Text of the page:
— Seventh in a Series —
Saturday, October 17, 1998
The first time the constructional actually affected me directly.
This is the morning when all the members of the class of 2000, at least those who want to go to college, take the test that could save them a lot of money. After only a couple of hours of review and six hours of sleep, I entered the auditorium side of Bristol Eastern High School at 8 o’clock sharp, ready to take my PSATs.
There was a mob of over 200 juniors, some sophomores, and is that a freshman over there? You couldn’t see the end over the sea of heads.
Partly to make conversation, and partly out of curiosity, I asked my friends what the hold-up was. Either someone smartened up, or there was no room due to construction because the annual Teddy Bear Jamboree was held at St. Paul’s, instead of in our school during PSAT testing. So it couldn’t have been that. Of course nobody knew the answer.
After standing in the mob for a few minutes, I told my friend that I could have been home getting some more sleep. We were finally freed and about half of us lined up at the door of the cafeteria to get signed in. Yes, the cafeteria.
The kid in front of me exclaimed, “Oh, there’s desks!” And I repeated the same when I entered.
Well, at least we weren’t taking one of the most important tests of our lives on long tables where when we have to look up when done, we see someone’s face, which is kind of annoying while you’re supposed to be concentrating your test, not on the way the person across from you looks early Saturday morning.
Due to the asbestos removal in the math hallway (which, by the way, I heard was supposed to be removed from the whole building this past summer; oh well, so why start it the morning of the PSATs out of all days?), our room assignments got changed at the last minute. And I was one of the lucky many to get stuck in the cafeteria.
When I sat down at my desk way in the back, I thought to myself, this doesn’t seem as bad as I expected. The desks were nicely spread out. Then I saw our proctors with large pieces of construction paper (no pun intended). I thought they were going to tape them to the windows in the doors so we wouldn’t be distracted.
Instead, my proctor taped the big bright yellow sheet of paper on the wall, and wrote something that I could not interpret from the back row.
She said she was going to write our ending times on that sheet. OK, but I told her I couldn’t read it from my seat. She wrote the times big enough for everyone to read. I realized that the cafeteria had no chalk and/or dry erase board, which could be very useful for the proctors as well as for the students. Then I wondered if they had thought this out. You know, there are portable boards. I commented to my friend that I felt like we went to a very poor, meaning cheap school. Then she said she was going to walk around with a sign from time to time to let us know how many minutes we have left.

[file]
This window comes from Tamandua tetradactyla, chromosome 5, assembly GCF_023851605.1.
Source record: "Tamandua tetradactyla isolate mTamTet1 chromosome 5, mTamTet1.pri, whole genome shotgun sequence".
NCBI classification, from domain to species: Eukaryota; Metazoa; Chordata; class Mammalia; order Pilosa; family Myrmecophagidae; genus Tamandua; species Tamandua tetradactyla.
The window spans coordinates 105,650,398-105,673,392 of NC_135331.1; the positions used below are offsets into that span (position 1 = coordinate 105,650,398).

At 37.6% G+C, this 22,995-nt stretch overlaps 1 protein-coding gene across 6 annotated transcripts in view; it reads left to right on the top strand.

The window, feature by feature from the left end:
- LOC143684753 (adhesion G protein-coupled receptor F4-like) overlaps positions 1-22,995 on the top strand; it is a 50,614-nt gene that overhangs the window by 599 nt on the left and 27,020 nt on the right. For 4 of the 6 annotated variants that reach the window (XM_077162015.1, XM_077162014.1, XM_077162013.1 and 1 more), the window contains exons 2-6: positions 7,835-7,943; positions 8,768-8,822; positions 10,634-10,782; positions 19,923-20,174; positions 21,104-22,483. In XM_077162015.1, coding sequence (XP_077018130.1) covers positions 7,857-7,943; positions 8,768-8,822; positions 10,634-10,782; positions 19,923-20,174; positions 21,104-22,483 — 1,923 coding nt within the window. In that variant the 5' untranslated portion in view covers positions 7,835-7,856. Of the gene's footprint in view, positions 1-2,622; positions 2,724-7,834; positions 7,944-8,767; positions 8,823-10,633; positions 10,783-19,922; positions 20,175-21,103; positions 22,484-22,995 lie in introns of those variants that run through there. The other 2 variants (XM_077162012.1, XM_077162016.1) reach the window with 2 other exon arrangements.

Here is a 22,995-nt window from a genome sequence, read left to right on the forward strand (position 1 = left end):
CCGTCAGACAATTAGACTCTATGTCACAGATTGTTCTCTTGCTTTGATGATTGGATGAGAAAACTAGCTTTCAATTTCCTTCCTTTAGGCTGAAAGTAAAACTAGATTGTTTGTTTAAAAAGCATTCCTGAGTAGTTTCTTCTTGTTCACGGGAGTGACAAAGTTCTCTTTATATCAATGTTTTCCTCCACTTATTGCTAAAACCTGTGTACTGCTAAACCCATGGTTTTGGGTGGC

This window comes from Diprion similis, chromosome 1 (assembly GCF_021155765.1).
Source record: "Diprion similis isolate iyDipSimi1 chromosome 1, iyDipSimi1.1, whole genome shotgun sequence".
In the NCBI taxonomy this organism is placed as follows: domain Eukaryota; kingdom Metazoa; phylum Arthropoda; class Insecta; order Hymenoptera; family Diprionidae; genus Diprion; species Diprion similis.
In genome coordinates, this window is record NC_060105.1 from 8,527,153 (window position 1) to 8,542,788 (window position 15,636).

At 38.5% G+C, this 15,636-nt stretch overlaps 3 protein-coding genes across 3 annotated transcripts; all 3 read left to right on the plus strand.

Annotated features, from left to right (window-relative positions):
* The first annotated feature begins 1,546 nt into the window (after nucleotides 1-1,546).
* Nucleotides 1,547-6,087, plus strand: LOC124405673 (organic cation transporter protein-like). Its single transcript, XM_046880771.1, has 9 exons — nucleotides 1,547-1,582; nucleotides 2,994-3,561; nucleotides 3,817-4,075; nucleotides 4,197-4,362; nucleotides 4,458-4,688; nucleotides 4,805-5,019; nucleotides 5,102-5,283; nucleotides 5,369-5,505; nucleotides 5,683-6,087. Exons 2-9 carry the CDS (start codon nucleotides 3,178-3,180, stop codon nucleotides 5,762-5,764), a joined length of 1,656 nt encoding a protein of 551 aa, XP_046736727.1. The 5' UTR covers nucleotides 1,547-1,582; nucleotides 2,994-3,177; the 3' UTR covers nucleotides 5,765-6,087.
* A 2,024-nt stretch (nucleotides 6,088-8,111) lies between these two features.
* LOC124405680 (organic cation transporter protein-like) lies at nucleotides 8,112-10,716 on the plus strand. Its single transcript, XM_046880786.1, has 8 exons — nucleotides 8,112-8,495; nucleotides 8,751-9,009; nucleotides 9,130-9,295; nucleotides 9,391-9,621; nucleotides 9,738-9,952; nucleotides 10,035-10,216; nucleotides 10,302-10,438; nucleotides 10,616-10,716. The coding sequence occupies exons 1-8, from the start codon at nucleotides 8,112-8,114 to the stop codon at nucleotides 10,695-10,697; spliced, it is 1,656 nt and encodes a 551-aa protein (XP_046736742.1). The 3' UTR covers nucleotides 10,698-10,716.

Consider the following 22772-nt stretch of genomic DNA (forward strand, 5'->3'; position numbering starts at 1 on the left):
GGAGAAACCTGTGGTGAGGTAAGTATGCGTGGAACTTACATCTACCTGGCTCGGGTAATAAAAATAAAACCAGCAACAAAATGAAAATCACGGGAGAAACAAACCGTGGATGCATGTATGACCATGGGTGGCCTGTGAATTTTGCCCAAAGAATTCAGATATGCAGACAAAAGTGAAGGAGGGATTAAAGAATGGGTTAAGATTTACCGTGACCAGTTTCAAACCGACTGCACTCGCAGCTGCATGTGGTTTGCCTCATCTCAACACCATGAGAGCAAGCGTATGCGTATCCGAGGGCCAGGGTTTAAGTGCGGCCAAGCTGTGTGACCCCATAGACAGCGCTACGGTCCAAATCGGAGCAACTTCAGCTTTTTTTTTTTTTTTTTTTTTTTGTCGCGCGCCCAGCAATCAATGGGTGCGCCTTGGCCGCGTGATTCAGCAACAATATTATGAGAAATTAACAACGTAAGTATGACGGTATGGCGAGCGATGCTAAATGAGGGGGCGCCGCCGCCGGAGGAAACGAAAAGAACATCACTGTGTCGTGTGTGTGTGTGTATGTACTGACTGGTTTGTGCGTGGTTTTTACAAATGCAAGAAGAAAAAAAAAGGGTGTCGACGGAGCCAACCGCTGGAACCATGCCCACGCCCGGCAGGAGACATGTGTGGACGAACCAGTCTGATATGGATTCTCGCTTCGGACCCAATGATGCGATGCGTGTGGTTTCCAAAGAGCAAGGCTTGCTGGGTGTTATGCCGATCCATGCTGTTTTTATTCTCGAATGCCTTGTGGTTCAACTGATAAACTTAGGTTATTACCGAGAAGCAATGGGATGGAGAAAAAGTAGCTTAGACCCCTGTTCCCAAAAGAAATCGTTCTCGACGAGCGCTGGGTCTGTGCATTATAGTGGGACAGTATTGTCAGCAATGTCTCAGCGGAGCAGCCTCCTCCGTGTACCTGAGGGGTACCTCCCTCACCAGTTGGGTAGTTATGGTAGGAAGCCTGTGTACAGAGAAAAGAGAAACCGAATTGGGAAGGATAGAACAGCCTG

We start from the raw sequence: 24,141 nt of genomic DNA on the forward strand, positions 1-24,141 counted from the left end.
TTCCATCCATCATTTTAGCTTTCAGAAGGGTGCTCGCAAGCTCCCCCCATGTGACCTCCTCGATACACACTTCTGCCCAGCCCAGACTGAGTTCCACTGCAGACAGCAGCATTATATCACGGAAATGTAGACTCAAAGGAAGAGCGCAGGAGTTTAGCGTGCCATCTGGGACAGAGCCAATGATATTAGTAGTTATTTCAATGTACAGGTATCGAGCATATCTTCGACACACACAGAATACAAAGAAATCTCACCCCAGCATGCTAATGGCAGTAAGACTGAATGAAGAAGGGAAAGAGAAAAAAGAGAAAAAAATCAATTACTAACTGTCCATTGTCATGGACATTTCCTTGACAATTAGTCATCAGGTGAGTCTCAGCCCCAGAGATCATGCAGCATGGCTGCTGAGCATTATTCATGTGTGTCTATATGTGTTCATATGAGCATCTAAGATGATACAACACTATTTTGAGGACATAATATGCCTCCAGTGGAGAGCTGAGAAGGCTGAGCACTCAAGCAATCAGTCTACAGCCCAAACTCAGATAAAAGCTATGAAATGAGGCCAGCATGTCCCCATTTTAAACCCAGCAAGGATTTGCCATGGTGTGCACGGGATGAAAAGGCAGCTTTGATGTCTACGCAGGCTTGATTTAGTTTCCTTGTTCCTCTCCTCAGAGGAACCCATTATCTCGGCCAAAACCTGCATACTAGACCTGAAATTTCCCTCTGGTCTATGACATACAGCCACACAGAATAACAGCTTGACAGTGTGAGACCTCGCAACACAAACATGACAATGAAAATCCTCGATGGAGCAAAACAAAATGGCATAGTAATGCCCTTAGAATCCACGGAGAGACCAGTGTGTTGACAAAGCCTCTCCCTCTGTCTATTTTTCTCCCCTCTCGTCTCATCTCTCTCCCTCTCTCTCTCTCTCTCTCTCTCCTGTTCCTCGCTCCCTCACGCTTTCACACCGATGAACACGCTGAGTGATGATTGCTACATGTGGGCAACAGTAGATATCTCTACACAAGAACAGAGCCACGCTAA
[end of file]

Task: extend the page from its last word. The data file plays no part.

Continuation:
I thought she was joking. But she actually snaked around us, holding up the appropriate sign for each time interval. Passing out booklets and answer sheets usually takes less than a minute in a normal classroom setting. But with four times the amount of people in the café, it took forever.
I just wanted to get started so I can get out early. When we finally began the actual test, I could not concentrate. Normally I work better with noise. But the Fruitopia machine was just letting out an annoying moan.
Of course everyone who was in a normal classroom was out a half-hour before us. We would have been out a couple of minutes earlier if they didn’t ask if there were any St. Paul students about five times. We should have taken the test there — at least they don’t have any asbestos (not that I know of).
— Hila Yosafi, junior, Bristol Eastern High School
Monday, Oct. 19, 1998
Hi. I am writing to inform everyone that the two high schools in Bristol aren’t the only schools that serve the Bristol area are under construction. I am a junior at E.C. Goodwin R.V.T.S. in New Britain and life there is pandemonium.
The math center (Room 239) is being renovated so they can put in 11 computer terminals. I can never find the teachers. It’s like A Day Mods 5, 6, 7 meet in room 208, B Day 9, 11, 12 meet in room 214, etc.
It’s even worse for the rest of the school.
There is no kitchen! We have this little “cubicle” that we have to make 250 sandwiches in everyday since school started Sept. 3!
The maintenance department has moved in the convection oven, but the electrician still hasn’t hooked it up, so it’s still sandwiches. God only knows when the blasted construction will start.
We have had so many start dates it’s not funny. At any rate once they do start it will take 120 working days to complete our new state-of-the-art kitchen.
Time-line: June 1, 1998, asbestos removal slated to start (did not get funding); July 15, asbestos removal slated to start (did not get funding); August 1, finally got funding; Aug. 29, asbestos removal completed; Sept. 1, demolishing of walls/construction slated to begin (not done); Oct. 15, demolishing of walls/construction slated to begin (not done); Oct. 19, demolishing of walls/construction slated to begin (not done).
— Marc Bramhall, junior, E.C. Goodwin R.V.T.S.
Monday, Oct. 19, 1998
Sigh. It’a Monday morning. I’m on my way to first period geometry. ‘Nuff said. While making my merry way through the foreign language hallway, I am suddenly overcome by a sickening aura of diesel putrescence infiltrating my innocent lungs. I gag violently due to this unexpected disturbance in my otherwise serene respiration. This is a school, not a gas station! Holding a too-long sleeve over my face, contorted with disgust, I hastily exit the deadly hallway, escaping it’s volatile contents.
I suppose I’ll have to continue with my existence now. Grumble. Work and progress…BLAH!
— Chantelle Garzone, sophomore, Bristol Eastern High School